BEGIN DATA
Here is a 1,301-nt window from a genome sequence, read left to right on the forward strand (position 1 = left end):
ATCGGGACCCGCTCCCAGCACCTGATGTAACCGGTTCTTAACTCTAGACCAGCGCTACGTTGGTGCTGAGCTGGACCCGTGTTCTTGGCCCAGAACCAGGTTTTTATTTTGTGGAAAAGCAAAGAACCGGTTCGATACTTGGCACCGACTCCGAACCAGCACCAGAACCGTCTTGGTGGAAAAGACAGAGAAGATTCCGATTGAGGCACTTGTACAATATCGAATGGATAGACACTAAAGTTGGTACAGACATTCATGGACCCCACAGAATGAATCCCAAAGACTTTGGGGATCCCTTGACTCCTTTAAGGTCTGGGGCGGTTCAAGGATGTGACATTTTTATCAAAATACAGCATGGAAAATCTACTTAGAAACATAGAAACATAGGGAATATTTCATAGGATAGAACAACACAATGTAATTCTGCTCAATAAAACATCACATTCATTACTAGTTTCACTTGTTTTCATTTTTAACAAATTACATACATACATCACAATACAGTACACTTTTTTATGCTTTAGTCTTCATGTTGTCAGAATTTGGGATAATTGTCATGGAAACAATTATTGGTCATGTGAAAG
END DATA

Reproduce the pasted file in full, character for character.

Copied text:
Here is a 1,301-nt window from a genome sequence, read left to right on the forward strand (position 1 = left end):
ATCGGGACCCGCTCCCAGCACCTGATGTAACCGGTTCTTAACTCTAGACCAGCGCTACGTTGGTGCTGAGCTGGACCCGTGTTCTTGGCCCAGAACCAGGTTTTTATTTTGTGGAAAAGCAAAGAACCGGTTCGATACTTGGCACCGACTCCGAACCAGCACCAGAACCGTCTTGGTGGAAAAGACAGAGAAGATTCCGATTGAGGCACTTGTACAATATCGAATGGATAGACACTAAAGTTGGTACAGACATTCATGGACCCCACAGAATGAATCCCAAAGACTTTGGGGATCCCTTGACTCCTTTAAGGTCTGGGGCGGTTCAAGGATGTGACATTTTTATCAAAATACAGCATGGAAAATCTACTTAGAAACATAGAAACATAGGGAATATTTCATAGGATAGAACAACACAATGTAATTCTGCTCAATAAAACATCACATTCATTACTAGTTTCACTTGTTTTCATTTTTAACAAATTACATACATACATCACAATACAGTACACTTTTTTATGCTTTAGTCTTCATGTTGTCAGAATTTGGGATAATTGTCATGGAAACAATTATTGGTCATGTGAAAG